Born in Ngawi, East Java, in 1932, Umar Kayam obtained his masters degree from New York University and his doctoral degree from Cornell University. It was there, in New York, where he began to hone his literary skills. The publication of his first collection of short stories, A Thousand Fireflies in Manhattan, in 1972, gained him national fame as a short story writer. The light and semi-ironic tone of Kayam's "New York stories," in which the author viewed an archetypal cast of New York characters through the lens of a nai ve Indonesian outsider vanished completely in the next phase of the author's career when he dealt with the impact of the incarceration and killings of hundreds of thousands of Communists or alleged Communists that took place after the rise of Soeharto's militaristic regime. Kayam's highly nuanced portraits of the innocent victims of "1965" again earned him critical acclaim. Kayam was a regular contributor to the literary column of "Kompas," the nation's largest newspaper, and during the third and final stage of the author's literary career, it became an almost annual event for him to contribute a story about Lebaran, the holiday that marks the end of the Muslim month of fasting, a time when millions of Indonesians who have moved from the communities where they were born attempt against numerous odds to return home. The stories produced by Kayam during the three stages of his literary career vary greatly in subject matter and tone. What binds them together is that in each and every one, one hears is the voice of the common man.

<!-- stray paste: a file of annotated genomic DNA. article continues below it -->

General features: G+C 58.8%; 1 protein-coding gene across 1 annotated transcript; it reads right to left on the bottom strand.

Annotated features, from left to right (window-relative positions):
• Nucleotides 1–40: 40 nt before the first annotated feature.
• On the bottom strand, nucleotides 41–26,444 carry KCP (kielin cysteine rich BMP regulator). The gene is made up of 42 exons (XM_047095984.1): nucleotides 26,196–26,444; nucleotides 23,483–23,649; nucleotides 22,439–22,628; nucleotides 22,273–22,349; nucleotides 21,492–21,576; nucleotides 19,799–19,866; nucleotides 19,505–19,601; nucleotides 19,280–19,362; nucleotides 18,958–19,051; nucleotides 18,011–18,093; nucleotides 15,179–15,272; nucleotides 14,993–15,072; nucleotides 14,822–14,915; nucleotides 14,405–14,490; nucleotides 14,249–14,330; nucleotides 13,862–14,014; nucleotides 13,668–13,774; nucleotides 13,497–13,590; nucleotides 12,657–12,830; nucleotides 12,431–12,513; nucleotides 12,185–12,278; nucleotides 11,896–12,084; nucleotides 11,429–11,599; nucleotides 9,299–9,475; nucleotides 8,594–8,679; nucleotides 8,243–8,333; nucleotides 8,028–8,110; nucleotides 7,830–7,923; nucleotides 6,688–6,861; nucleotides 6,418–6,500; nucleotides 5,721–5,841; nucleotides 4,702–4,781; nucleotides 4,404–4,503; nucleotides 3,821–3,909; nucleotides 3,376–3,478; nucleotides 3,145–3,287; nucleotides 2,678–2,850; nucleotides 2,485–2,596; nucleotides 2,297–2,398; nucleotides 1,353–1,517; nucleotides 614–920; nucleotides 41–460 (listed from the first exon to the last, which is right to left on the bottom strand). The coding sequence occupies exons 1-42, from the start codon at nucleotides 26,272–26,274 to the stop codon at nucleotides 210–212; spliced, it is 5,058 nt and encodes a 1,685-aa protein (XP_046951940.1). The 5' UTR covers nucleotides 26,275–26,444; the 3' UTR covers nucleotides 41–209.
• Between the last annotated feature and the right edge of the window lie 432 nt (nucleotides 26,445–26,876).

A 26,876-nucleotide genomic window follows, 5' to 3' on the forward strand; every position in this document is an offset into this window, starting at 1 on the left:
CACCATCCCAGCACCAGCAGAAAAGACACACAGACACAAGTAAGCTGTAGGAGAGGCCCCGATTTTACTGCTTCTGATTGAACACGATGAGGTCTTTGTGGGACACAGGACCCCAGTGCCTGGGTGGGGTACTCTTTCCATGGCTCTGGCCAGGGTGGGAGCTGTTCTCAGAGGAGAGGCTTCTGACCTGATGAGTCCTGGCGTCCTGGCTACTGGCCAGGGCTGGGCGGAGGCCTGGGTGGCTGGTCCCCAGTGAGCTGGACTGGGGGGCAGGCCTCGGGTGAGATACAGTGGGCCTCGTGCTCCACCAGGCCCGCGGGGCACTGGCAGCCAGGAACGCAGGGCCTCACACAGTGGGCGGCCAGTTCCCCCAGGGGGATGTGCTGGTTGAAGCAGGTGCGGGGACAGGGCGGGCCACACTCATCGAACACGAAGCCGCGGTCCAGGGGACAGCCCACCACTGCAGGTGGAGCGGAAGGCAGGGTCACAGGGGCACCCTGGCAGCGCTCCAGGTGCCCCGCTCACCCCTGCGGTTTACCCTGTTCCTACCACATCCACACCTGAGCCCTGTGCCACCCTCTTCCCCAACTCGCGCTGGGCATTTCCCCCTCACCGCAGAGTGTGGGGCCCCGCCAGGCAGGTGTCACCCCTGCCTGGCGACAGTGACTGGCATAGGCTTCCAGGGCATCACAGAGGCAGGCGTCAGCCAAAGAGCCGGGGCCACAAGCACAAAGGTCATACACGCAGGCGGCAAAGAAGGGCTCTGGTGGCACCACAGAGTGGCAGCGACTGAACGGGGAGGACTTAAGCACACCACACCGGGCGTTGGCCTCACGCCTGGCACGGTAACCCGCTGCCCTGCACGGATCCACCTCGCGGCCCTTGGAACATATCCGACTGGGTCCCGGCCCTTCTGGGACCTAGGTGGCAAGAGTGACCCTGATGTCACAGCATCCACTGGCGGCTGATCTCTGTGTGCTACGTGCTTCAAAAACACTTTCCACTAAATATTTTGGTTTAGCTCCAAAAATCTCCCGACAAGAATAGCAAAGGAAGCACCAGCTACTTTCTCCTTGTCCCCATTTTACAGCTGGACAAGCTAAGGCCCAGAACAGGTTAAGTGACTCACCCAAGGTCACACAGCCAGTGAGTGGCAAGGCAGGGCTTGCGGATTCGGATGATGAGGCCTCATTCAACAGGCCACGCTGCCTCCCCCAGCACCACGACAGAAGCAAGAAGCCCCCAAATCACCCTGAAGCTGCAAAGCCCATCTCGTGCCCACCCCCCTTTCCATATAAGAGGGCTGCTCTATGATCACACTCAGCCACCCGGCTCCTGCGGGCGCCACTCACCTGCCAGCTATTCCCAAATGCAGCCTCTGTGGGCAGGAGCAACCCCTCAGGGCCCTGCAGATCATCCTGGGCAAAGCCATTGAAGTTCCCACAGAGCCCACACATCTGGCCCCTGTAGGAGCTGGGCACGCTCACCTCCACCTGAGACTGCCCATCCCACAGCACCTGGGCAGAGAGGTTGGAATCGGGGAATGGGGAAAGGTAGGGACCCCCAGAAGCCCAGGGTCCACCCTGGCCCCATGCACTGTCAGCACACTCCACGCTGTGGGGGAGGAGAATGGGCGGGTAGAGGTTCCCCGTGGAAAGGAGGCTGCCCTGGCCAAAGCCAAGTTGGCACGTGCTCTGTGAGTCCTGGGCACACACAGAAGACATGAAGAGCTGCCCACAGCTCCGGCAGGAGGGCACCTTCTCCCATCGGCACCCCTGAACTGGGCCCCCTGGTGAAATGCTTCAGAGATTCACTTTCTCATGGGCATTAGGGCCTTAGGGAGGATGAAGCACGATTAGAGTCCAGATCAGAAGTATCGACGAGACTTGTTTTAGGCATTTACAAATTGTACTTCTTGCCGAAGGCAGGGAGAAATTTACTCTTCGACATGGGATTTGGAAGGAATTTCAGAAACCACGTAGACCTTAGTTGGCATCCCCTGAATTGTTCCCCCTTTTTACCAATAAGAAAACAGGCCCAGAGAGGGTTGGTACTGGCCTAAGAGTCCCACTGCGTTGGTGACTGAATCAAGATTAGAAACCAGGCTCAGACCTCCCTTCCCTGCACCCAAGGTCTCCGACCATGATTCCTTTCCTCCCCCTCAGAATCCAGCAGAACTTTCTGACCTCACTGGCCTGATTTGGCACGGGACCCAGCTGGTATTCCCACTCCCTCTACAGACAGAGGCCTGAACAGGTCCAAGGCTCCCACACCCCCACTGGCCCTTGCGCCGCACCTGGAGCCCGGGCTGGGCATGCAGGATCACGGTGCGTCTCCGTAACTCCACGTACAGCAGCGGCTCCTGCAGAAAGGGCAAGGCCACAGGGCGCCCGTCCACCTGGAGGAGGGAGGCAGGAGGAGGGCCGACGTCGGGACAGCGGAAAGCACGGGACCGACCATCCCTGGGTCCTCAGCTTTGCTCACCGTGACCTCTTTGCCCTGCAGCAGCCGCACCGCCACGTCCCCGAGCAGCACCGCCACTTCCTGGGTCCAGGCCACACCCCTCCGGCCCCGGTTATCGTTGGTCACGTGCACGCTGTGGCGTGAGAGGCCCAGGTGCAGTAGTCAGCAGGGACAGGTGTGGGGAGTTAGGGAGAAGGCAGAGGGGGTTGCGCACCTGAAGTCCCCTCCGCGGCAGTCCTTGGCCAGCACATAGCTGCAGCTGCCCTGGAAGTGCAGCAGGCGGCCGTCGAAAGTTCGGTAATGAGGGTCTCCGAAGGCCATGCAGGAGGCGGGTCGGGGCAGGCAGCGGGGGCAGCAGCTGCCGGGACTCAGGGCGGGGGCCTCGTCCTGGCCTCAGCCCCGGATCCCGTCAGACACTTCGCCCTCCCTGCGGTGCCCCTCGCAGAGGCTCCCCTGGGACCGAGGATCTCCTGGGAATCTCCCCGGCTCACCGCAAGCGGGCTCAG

THE INTERNATIONAL BESTSELLER ADAPTED INTO A FEATURE FILM WITH TOM HANKS From the critically acclaimed author of Here I Am, Everything is Illuminated and We are the Weather - a heartrending and unforgettable novel set in the aftermath of the 9/11 'Utterly engaging, hugely involving, tragic, funny and intensely moving... A heartbreaker' Spectator 'The most incredible fictional nine-year-old ever created... a funny, heart-rending portrayal of a child coping with disaster. It will have you biting back the tears' Glamour 'Pulsates with dazzling ideas' Times Literary Supplement 'It's a miracle... So impeccably imagined, so courageously executed, so everlastingly moving' Baltimore Sun 'Jonathan Safran Foer is a writer of considerable brilliance' Observer In a vase in a closet, a couple of years after his father died in 9/11, nine-year-old Oskar discovers a key... The key belonged to his father, he's sure of that. But which of New York's 162 million locks does it open? So begins a quest that takes Oskar - inventor, letter-writer and amateur detective - across New York's five boroughs and into the jumbled lives of friends, relatives and complete strangers. He gets heavy boots, he gives himself little bruises and he inches ever nearer to the heart of a family mystery that stretches back fifty years. But will it take him any closer to, or even further from, his lost father?
It’s that nothing age—too young to actually do anything but old enough to want to do everything. So, we wait, always chasing tomorrow. But sometimes, there is no tomorrow. That realization hit me hard, a real epiphany. I knew I had to do something to make it all worthwhile, and not just for myself. But also for her.